The South African economy continued to grow at a solid pace in May despite the rate of expansion in private sector business performance slowing slightly from April’s recent peak. Photo: Free Images
The South African economy continued to grow at a solid pace in May despite the rate of expansion in private sector business performance slowing slightly from April’s recent peak. Photo: Free Images

Economy is growing at a solid pace as SA output increases

By Siphelele Dludla Time of article published Jun 4, 2021

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THE SOUTH African economy continued to grow at a solid pace in May despite the rate of expansion in private sector business performance slowing slightly from April’s recent peak.

The IHS Markit purchasing managers index (PMI), released yesterday, edged down to 53.2 points in May from a record high of 53.7 points in April, however, this was the second-highest since November 2012.

IHS Markit said surveyed businesses reported a solid increase in output in May, with the rate of growth one of the quickest recorded since data collection began in 2011.

It said confidence towards future output remained robust in May, growing at the second-quickest rate since October 2014 and was the second-highest in more than three years.

IHS Markit said firms were largely expectant of a recovery in economic conditions over the coming year as the vaccine roll-out continues.

With this in mind, workforce numbers increased at the fastest rate since November 2012.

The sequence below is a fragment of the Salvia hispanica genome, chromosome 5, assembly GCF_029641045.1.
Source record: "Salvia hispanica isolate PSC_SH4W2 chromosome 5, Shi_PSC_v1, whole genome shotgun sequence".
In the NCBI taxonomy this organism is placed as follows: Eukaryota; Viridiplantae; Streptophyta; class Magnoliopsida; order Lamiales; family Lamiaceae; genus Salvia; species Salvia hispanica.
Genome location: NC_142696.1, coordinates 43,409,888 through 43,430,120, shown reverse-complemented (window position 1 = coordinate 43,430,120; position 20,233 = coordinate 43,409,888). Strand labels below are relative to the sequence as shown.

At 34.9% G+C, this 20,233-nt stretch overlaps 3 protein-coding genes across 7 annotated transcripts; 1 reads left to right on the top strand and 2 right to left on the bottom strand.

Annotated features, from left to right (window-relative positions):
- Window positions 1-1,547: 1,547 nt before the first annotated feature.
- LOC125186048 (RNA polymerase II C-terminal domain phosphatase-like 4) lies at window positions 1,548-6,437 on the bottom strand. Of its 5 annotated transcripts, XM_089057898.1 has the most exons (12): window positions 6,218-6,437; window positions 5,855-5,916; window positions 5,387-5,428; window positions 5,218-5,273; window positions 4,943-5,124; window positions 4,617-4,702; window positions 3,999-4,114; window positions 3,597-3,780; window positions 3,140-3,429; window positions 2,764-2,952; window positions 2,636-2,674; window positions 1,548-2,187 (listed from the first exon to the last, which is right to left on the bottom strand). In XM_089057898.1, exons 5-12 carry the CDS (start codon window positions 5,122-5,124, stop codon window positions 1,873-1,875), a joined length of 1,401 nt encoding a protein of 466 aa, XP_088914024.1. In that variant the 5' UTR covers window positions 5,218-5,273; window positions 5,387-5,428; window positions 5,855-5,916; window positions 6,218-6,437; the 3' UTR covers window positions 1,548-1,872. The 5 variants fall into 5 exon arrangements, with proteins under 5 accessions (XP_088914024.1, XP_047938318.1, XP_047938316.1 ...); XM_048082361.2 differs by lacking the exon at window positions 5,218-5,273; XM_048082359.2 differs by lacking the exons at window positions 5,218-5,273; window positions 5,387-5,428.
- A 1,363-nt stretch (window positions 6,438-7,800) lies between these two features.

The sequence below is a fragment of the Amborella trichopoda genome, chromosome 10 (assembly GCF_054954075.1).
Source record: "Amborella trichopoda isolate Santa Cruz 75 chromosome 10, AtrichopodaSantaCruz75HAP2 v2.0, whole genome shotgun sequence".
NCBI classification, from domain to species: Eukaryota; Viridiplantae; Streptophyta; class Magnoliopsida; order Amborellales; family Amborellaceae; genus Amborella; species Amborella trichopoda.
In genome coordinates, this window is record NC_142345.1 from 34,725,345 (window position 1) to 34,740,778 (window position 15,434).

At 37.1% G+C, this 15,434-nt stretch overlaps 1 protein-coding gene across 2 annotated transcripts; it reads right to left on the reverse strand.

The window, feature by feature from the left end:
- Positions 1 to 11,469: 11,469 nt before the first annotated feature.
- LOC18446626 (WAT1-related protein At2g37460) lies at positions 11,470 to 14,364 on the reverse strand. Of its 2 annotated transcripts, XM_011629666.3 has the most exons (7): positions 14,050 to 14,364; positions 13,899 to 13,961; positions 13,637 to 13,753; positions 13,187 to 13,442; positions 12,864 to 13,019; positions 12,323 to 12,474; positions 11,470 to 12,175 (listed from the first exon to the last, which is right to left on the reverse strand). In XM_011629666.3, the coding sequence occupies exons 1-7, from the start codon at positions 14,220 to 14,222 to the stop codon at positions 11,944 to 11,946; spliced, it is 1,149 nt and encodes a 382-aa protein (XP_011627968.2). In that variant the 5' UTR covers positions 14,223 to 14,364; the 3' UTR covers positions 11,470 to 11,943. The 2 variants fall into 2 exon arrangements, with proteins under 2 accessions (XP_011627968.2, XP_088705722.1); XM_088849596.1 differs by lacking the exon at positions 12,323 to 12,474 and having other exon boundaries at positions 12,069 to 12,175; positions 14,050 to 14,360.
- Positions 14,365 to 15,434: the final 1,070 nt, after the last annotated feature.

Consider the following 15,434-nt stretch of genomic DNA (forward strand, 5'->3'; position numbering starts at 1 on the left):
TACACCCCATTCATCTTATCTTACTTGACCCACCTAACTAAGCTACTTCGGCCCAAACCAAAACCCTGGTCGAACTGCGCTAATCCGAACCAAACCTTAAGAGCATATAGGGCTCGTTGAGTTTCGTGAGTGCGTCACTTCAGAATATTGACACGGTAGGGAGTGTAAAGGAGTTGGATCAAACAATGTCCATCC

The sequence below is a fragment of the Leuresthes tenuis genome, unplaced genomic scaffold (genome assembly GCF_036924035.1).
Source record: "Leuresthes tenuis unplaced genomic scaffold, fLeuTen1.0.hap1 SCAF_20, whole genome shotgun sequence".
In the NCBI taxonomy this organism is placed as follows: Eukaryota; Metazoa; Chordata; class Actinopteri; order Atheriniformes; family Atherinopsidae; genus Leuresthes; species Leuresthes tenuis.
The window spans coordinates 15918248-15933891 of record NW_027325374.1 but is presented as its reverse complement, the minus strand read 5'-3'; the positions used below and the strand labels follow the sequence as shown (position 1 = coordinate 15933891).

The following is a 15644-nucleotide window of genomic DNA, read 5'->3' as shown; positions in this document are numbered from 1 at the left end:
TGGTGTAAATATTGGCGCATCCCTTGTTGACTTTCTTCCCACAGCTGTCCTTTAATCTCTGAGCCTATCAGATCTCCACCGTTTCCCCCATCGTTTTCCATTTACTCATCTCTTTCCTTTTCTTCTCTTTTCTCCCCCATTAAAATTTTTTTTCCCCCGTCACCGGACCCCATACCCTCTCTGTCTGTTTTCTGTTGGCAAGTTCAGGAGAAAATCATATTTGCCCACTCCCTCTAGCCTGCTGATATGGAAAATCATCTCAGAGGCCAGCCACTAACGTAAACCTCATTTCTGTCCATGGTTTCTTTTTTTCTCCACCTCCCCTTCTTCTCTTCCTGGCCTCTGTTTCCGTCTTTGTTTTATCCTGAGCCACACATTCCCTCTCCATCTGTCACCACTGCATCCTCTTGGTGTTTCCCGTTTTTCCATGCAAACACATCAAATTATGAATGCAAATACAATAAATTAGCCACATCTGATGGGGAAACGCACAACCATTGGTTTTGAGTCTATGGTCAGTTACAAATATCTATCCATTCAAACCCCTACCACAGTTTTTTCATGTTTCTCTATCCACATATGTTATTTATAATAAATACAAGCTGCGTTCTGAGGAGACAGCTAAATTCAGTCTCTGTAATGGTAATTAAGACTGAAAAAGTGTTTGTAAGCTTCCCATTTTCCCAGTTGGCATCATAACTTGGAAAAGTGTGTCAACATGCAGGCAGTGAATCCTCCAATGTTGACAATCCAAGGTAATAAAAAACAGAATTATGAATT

Despite the PMI falling in May, IHS Markit said the reading signalled another solid improvement in the health of the private sector economy.

New orders rose for the second month in a row, supporting a further solid increase in workforce numbers.

IHS Markit economist David Owen said South Africa’s economic performance in the second quarter remained strong, signalling that businesses were continuing to recover from the impact of the pandemic.

He said job numbers rose at a quicker rate in May as firms looked to rehire staff following severe losses over the past year.

“In fact, the rate of job creation was the fastest since November 2012,” Owen said. “This was often linked to strong optimism that business activity will continue to expand as domestic and global vaccination efforts continue.”

However, the headwind of rising cost pressures continued to gather speed, with the latest uptick in input costs the fastest since June 2016 amid supply-side problems. As a result, firms raised their selling charges at the sharpest pace for almost five years.

Owen said supply shortages were evident, with firms mentioning a lack of availability of raw materials such as metals and timber.

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